RIP to Bill Virdon, who was both an award-winning outfielder and an award-winning manager in a baseball career that spanned six decades. He died on November 22 in Springfield, Mo., at the age of 90. He and his wife, Shirley, had recently celebrated their 70th wedding anniversary. His passing was announced by the Pittsburgh Pirates, for whom Virdon was a player, manager, coach and occasional spring training instructor into his 80s. Virdon played for the St. Louis Cardinals (1955-56) and Pirates (1956-65, 1968) and managed the Pirates (1972-73), New York Yankees (1974-75), Houston Astros (1975-82) and Montreal Expos (1983-84).
“Bill Virdon was a man who took such great pride in being a member of the Pittsburgh Pirates family,” said Pirates Chairman Bob Nutting. “We send our thoughts and prayers to Bill’s wife of 70 years, Shirley, his children Debbie Virdon Lutes, Linda Virdon Holmes and Lisa Virdon Brown, along with his seven grandchildren and 13 great-grandchildren.”
William Charles Virdon was born in Hazel Park, Mich., on June 9, 1931, but he grew up in West Plains, Mo. He was considered such a Missouri native that he was inducted into the Missouri Sports Hall of Fame — twice! He was inducted as a baseball player in 1983 and then was named a Missouri Sports Legend in 2012.
Virdon was a multi-sport athlete at West Plains High School. As a quarterback, he once led the football team to a 25-0 win over Huston by making touchdown runs of 95, 61 and 60 yards. He was also a track star, particularly at the pole vault and 100-yard dash. He played basketball for Drury University in the fall of 1949, but his baseball career took precedence over all the other sports when he signed a contract with the New York Yankees for the 1950 season. Virdon’s first team was the Class-D Independence Yankees of the Kansas-Ohio-Missouri League. He batted .267 there and hit his first professional home run on his 19th birthday. By the end of the season, he was a second-team All-Star in the K-O-M League and had been given a brief promotion to Triple-A Kansas City to help out the Blues. He batted .341 in 14 games at the highest level of the minors.
That stay in Kansas City aside, the Yankees brought up Virdon slowly. He could wow a crowd with acrobatic catches in center field, but his hitting was pretty pedestrian. Virdon recalled that he attended one spring training camp with the Yankees. “I went hitless in 19 trips, dropped a fly ball and we lost a game 1-0, and during practice I threw the ball from center field and hit [manager] Casey Stengel in the ribs,” he recalled. “The next spring I was gone, traded to the Cardinals.”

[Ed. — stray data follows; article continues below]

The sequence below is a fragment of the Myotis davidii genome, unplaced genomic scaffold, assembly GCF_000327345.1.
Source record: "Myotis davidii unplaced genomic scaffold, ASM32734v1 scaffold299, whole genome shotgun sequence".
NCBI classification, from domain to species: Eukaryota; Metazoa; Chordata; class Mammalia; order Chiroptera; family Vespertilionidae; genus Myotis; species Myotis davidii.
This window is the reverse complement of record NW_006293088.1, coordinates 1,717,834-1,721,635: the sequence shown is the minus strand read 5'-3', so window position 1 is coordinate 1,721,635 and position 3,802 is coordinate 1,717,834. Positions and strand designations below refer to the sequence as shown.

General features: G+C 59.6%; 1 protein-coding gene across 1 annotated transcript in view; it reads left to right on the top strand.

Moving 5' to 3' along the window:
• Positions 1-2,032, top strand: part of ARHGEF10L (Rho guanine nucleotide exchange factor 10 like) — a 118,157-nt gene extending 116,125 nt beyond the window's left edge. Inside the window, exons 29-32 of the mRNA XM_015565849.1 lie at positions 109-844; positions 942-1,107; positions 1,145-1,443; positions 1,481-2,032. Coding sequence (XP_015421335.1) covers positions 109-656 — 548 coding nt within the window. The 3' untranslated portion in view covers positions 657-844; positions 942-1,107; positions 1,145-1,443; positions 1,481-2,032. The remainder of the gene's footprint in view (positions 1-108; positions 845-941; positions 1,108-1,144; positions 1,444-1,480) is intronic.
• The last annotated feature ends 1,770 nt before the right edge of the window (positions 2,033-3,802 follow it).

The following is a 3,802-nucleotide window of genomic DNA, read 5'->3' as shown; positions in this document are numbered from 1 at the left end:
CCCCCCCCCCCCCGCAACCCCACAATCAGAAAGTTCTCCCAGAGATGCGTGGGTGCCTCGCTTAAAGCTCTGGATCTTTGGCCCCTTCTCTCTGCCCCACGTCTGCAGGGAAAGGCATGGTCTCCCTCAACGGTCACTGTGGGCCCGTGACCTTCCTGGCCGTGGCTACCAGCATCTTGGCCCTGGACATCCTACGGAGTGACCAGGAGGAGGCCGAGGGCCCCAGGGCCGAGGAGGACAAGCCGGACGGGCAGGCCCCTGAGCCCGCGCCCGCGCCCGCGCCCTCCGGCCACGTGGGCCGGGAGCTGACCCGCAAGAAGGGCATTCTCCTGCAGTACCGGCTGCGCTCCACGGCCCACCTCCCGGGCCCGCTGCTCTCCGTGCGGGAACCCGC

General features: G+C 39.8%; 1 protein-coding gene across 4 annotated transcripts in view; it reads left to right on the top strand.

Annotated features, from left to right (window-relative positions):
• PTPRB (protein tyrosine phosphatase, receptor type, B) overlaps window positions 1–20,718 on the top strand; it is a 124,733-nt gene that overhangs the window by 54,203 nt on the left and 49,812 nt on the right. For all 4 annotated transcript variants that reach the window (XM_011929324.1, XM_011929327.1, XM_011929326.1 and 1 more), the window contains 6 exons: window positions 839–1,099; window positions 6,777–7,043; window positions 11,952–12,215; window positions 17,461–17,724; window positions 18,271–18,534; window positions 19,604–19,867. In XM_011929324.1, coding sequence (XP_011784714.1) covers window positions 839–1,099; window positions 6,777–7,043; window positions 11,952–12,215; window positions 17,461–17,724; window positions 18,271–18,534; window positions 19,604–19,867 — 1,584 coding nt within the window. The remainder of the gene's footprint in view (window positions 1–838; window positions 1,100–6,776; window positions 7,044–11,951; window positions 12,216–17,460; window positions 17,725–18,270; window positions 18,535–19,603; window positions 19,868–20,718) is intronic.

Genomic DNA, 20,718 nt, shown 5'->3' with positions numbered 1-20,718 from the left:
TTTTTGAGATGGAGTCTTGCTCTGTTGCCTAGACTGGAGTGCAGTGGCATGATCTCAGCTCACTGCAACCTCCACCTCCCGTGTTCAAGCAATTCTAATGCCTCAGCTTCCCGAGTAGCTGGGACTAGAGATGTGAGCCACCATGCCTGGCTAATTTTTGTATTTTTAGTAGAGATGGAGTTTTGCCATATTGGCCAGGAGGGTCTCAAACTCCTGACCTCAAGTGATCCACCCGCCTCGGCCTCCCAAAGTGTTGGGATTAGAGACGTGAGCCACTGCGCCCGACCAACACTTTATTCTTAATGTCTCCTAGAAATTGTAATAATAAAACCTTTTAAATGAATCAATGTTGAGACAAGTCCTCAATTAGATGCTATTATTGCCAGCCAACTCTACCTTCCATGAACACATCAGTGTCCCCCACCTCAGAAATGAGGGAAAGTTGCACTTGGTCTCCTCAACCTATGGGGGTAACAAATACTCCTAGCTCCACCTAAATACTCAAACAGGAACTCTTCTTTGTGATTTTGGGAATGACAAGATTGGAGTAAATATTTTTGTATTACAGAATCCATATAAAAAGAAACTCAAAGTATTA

The Yankees organization, given the opportunity to acquire Enos Slaughter, sent Virdon to St. Louis along with another minor-leaguer and pitcher Mel Wright. The Yankees may have had some seller’s remorse after the season Virdon had with the Rochester Red Wings of the International League in 1954, though. He clobbered 22 home runs to go with 11 triples and 98 RBIs, and he won the IL batting title with a .333 average.
Maybe it was the glasses. Back in 1953, Virdon was batting just over .230 for the Kansas City Blues when the Birmingham Barons, New York’s Double-A affiliate, had a pressing need for a center fielder. The Yankees sent them Virdon, who before he left was advised by Blues manager Harry Craft to get some eyeglasses. That parting advice helped him blossom into a .300 hitter with the Barons and play the best center field that Birmingham’s Rickwood Field had seen since Jimmy Piersall was a minor-leaguer. The Yankees didn’t give Virdon a chance to prove his worth with his improved eyesight, but the Cardinals were delighted with the results. The team had even moved Stan Musial to first base so that Virdon could have a regular position in the outfield.
When Opening Day of the 1955 season came around, the rookie was patrolling center field for St. Louis. The Cardinals were handed a 14-4 defeat at the hands of the Chicago Cubs on April 12, but Virdon had a single and double against starter Paul Minner. Two days later against the Milwaukee Braves, he led off the bottom of the 11th inning with a home run off Dave Koslo for an 8-7 Cardinals win. He finished the month of May with a .336 batting average and then contributed to a sweep of the New York Giants in a June 26 doubleheader by driving in 6 runs with a single, two doubles, a triple and a home run. He cooled off over the second half of the season, but he still finished 1955 with a .281/.322/.433 slash line, with 17 home runs, 68 RBIs and 58 runs scored. He was voted the NL Rookie of the Year, ahead of Philadelphia reliever Jack Meyer.
With characteristic humility, Virdon credited manager Eddie Stanky for giving him a chance to play regularly, in spite of the outfielder’s poor spring. “Stanky called me in and told me I did have a job until I had a real chance to show I could play. I started hitting a little better. And I did all right when the regular season started,” he said.
Virdon was the second straight Cardinal to win the Rookie of the Year Award, after outfielder Wally Moon was honored in 1954. Cardinals fans were likely imagining a star-studded outfield for years to come, but they weren’t counting on the hiring of “Trader” Frank Lane as the new Cardinals general manager. Lane changed players like other general managers changed socks, and on May 17, 1956, Virdon was sent to the Pittsburgh Pirates for outfielder Bobby Del Greco and pitcher Dick Littlefield. He’d played in just 24 games and was hitting .211 at the time.